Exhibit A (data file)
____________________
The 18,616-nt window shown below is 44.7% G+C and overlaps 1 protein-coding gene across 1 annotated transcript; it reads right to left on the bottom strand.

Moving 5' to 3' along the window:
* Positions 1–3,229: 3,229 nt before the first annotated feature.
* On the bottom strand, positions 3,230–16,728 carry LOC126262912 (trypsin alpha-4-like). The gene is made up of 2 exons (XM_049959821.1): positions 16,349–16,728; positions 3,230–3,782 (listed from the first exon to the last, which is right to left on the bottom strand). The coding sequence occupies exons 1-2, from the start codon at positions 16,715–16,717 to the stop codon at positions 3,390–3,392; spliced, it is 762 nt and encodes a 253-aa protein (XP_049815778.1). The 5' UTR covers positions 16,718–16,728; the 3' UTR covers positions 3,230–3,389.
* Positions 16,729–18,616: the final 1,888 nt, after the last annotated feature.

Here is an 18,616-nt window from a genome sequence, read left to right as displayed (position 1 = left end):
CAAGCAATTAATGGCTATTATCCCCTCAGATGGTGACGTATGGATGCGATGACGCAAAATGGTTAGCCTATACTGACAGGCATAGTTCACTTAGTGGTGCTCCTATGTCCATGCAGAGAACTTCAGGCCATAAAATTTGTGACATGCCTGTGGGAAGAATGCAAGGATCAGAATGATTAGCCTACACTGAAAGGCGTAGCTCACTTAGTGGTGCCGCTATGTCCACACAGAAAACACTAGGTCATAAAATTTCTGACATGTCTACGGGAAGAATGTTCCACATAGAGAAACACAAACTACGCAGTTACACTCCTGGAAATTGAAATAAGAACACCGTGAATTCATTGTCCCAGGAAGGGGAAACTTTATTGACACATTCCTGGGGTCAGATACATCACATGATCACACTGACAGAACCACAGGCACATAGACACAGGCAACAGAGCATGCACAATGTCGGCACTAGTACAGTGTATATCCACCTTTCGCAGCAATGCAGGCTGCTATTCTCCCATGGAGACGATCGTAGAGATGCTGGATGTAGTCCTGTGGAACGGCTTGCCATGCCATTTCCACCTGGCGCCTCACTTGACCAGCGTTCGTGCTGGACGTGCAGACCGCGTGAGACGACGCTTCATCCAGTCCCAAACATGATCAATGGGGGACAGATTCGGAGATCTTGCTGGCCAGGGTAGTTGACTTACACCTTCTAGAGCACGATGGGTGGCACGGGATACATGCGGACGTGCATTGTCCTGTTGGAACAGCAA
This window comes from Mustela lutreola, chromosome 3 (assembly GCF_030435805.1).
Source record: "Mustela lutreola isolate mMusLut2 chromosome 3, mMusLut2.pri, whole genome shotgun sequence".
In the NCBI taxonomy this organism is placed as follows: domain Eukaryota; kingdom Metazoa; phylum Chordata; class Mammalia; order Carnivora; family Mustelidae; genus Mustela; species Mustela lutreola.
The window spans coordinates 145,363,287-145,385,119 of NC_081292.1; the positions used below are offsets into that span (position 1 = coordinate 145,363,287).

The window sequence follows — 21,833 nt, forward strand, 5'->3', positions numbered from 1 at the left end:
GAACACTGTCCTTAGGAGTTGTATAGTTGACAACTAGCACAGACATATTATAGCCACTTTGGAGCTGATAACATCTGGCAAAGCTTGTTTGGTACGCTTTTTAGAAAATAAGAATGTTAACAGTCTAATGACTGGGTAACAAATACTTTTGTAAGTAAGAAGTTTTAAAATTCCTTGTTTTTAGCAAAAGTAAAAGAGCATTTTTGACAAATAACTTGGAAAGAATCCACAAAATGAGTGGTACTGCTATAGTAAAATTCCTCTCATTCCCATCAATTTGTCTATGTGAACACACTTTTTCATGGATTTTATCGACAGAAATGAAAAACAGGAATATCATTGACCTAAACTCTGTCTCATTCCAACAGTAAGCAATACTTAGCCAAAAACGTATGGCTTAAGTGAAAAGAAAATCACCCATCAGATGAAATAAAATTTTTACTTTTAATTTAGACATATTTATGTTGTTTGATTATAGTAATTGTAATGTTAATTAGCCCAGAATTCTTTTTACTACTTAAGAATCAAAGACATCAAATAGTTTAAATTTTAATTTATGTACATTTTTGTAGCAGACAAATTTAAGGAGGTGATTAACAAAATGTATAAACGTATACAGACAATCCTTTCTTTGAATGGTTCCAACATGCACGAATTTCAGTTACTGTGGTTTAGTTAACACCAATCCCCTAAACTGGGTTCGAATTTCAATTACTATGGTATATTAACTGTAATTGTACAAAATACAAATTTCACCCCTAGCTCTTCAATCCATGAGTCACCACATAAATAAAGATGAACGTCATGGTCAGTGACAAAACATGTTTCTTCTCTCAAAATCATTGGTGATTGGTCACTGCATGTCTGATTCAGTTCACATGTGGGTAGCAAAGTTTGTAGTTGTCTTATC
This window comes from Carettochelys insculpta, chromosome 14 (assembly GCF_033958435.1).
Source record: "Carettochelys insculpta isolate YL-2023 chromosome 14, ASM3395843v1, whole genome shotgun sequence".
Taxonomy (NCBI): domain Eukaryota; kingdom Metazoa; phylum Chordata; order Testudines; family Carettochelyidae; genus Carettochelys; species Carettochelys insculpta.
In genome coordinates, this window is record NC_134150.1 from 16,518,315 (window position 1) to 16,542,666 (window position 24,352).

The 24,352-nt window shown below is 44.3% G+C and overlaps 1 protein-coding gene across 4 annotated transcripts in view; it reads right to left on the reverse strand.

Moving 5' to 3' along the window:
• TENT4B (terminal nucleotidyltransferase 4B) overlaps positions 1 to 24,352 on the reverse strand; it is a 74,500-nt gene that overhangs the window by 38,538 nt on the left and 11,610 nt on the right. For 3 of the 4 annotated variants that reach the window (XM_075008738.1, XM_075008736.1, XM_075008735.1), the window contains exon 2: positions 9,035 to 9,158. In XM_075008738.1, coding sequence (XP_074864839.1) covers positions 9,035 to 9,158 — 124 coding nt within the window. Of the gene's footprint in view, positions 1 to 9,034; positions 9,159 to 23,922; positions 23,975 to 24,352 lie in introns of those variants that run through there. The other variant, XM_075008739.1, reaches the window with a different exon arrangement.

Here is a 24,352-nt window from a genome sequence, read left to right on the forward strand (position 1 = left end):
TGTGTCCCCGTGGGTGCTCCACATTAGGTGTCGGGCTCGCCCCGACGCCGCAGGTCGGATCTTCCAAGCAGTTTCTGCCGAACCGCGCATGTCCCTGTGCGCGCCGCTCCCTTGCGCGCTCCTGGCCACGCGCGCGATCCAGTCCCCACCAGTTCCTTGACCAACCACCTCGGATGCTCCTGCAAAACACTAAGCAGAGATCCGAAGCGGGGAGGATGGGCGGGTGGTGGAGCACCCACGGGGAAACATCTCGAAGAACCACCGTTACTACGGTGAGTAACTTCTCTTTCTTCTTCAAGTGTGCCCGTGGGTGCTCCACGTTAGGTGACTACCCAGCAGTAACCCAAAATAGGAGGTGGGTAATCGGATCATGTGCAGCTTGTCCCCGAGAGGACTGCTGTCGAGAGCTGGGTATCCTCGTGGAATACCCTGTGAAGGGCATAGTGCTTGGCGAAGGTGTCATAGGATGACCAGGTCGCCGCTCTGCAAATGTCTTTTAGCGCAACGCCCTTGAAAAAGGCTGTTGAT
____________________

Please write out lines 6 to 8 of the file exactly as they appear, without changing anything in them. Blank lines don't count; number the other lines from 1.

Here is an 18,616-nt window from a genome sequence, read left to right as displayed (position 1 = left end):
CAAGCAATTAATGGCTATTATCCCCTCAGATGGTGACGTATGGATGCGATGACGCAAAATGGTTAGCCTATACTGACAGGCATAGTTCACTTAGTGGTGCTCCTATGTCCATGCAGAGAACTTCAGGCCATAAAATTTGTGACATGCCTGTGGGAAGAATGCAAGGATCAGAATGATTAGCCTACACTGAAAGGCGTAGCTCACTTAGTGGTGCCGCTATGTCCACACAGAAAACACTAGGTCATAAAATTTCTGACATGTCTACGGGAAGAATGTTCCACATAGAGAAACACAAACTACGCAGTTACACTCCTGGAAATTGAAATAAGAACACCGTGAATTCATTGTCCCAGGAAGGGGAAACTTTATTGACACATTCCTGGGGTCAGATACATCACATGATCACACTGACAGAACCACAGGCACATAGACACAGGCAACAGAGCATGCACAATGTCGGCACTAGTACAGTGTATATCCACCTTTCGCAGCAATGCAGGCTGCTATTCTCCCATGGAGACGATCGTAGAGATGCTGGATGTAGTCCTGTGGAACGGCTTGCCATGCCATTTCCACCTGGCGCCTCACTTGACCAGCGTTCGTGCTGGACGTGCAGACCGCGTGAGACGACGCTTCATCCAGTCCCAAACATGATCAATGGGGGACAGATTCGGAGATCTTGCTGGCCAGGGTAGTTGACTTACACCTTCTAGAGCACGATGGGTGGCACGGGATACATGCGGACGTGCATTGTCCTGTTGGAACAGCAA
This window comes from Mustela lutreola, chromosome 3 (assembly GCF_030435805.1).